Windows 7/Vista use a network discovery protocol called Link-Layer Topology Discovery (LLTD) in order to query the other devices on the network to determine how the network is organized. In a convincing demonstration of incompetence
<g>, Microsoft unfortunately left the LLTD responder out of Windows XP SP3, and they did so even though Vista was released on 11/8/2006, an LLTD hotfix for XP SP2 had been released on 11/21/2006, and SP3 for XP was released much later on 4/21/2008.
For more information see the following article: Network Map Does Not Display Computers Running Windows XP
Note that there are two versions of the hotfix available, one for XP w/SP2 and earlier, and another for XP w/SP3:
To make this even more difficult, in order to get the SP3 version Microsoft forces you to submit a "Hotfix Request" (complete with an exceptionally irritating "captcha
"), after which they will send the hotfix to the email address you supply. The SP2 version can simply be downloaded directly with no requesting required, but everybody should be running SP3 anyway.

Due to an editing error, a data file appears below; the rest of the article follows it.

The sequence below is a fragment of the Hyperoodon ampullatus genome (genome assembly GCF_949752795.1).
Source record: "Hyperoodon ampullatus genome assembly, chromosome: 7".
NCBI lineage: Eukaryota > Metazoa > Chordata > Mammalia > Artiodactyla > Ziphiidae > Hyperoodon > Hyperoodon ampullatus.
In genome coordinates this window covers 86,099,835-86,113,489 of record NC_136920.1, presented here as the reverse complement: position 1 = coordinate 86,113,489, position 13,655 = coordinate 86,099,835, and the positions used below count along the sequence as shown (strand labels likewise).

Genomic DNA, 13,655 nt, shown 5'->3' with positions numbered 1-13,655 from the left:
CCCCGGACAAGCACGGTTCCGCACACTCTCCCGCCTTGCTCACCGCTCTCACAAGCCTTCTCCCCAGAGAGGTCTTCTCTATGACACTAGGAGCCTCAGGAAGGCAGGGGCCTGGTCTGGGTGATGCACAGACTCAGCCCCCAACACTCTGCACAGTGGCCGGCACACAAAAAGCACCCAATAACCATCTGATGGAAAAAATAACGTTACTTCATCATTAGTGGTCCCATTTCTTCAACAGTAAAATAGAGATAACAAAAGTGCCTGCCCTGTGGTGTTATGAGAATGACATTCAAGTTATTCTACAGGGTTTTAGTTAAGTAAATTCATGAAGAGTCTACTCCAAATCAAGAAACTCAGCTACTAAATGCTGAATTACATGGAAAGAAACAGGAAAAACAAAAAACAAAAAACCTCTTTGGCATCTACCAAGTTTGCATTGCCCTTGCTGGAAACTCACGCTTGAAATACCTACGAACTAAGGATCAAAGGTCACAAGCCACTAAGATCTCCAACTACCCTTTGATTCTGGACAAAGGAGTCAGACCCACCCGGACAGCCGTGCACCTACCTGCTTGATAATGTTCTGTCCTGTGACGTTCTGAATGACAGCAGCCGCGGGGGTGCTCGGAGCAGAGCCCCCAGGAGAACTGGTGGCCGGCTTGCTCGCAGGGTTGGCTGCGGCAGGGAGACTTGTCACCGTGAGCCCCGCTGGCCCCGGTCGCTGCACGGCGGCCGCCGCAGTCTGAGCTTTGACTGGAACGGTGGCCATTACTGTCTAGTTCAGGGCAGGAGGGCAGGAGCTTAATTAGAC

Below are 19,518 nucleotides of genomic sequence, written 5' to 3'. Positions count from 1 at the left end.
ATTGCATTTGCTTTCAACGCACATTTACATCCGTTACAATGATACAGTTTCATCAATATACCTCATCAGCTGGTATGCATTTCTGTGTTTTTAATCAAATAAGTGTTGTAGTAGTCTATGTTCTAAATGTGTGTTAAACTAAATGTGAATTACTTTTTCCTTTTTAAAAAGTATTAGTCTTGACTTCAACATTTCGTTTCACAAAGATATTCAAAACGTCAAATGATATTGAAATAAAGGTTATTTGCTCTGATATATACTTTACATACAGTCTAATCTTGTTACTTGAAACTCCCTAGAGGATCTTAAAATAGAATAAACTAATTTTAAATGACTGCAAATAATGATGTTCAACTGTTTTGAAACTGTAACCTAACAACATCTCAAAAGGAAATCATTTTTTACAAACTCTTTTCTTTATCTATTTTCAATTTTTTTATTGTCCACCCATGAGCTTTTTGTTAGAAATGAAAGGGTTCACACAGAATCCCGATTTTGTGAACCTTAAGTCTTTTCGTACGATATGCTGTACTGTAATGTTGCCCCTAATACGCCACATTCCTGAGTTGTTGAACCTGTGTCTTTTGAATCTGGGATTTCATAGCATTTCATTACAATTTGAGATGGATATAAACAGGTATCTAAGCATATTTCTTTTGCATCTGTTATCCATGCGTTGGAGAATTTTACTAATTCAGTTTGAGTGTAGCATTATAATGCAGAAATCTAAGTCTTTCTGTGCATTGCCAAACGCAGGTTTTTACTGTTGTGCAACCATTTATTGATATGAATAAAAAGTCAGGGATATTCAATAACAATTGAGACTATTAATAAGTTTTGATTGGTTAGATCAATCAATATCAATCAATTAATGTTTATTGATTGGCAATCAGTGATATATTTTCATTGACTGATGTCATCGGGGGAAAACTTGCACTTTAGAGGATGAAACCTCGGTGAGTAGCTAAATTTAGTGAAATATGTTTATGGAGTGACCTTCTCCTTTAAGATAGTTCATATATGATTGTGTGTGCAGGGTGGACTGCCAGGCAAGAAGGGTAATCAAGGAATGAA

Bottom line: The LLTD responder is available as a hotfix for Windows XP and should be installed by default on any XP systems, especially those sharing a network with systems running 7/Vista.
I haven't seen LLTD related problems on any of my personal or client systems because all of my XP installs have had this update integrated since around the time Vista was released. You can integrate updates and hotfixes into XP installation sources manually
or with an easy to use tool like nLite